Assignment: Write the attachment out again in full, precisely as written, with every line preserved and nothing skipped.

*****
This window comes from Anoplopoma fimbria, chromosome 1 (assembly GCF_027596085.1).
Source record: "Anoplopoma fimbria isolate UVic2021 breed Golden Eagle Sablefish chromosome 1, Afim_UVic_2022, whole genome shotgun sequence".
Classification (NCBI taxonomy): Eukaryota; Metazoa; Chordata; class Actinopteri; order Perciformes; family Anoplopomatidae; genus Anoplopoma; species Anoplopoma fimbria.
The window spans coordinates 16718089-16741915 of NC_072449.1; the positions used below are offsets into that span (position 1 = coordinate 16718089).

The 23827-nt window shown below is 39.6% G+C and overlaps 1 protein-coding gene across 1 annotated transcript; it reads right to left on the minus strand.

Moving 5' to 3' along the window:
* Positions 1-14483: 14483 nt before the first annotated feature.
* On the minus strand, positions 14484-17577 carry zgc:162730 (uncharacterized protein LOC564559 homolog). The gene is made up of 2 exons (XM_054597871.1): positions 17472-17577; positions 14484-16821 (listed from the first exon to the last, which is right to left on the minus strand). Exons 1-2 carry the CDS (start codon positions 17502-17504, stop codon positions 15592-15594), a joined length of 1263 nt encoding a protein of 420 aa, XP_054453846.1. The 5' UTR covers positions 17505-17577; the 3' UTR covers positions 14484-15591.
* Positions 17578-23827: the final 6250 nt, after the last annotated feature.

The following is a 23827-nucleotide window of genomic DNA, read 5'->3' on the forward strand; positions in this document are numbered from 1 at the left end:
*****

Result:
This window comes from Anoplopoma fimbria, chromosome 1 (assembly GCF_027596085.1).
Source record: "Anoplopoma fimbria isolate UVic2021 breed Golden Eagle Sablefish chromosome 1, Afim_UVic_2022, whole genome shotgun sequence".
Classification (NCBI taxonomy): Eukaryota; Metazoa; Chordata; class Actinopteri; order Perciformes; family Anoplopomatidae; genus Anoplopoma; species Anoplopoma fimbria.
The window spans coordinates 16718089-16741915 of NC_072449.1; the positions used below are offsets into that span (position 1 = coordinate 16718089).

The 23827-nt window shown below is 39.6% G+C and overlaps 1 protein-coding gene across 1 annotated transcript; it reads right to left on the minus strand.

Moving 5' to 3' along the window:
* Positions 1-14483: 14483 nt before the first annotated feature.
* On the minus strand, positions 14484-17577 carry zgc:162730 (uncharacterized protein LOC564559 homolog). The gene is made up of 2 exons (XM_054597871.1): positions 17472-17577; positions 14484-16821 (listed from the first exon to the last, which is right to left on the minus strand). Exons 1-2 carry the CDS (start codon positions 17502-17504, stop codon positions 15592-15594), a joined length of 1263 nt encoding a protein of 420 aa, XP_054453846.1. The 5' UTR covers positions 17505-17577; the 3' UTR covers positions 14484-15591.
* Positions 17578-23827: the final 6250 nt, after the last annotated feature.

The following is a 23827-nucleotide window of genomic DNA, read 5'->3' on the forward strand; positions in this document are numbered from 1 at the left end: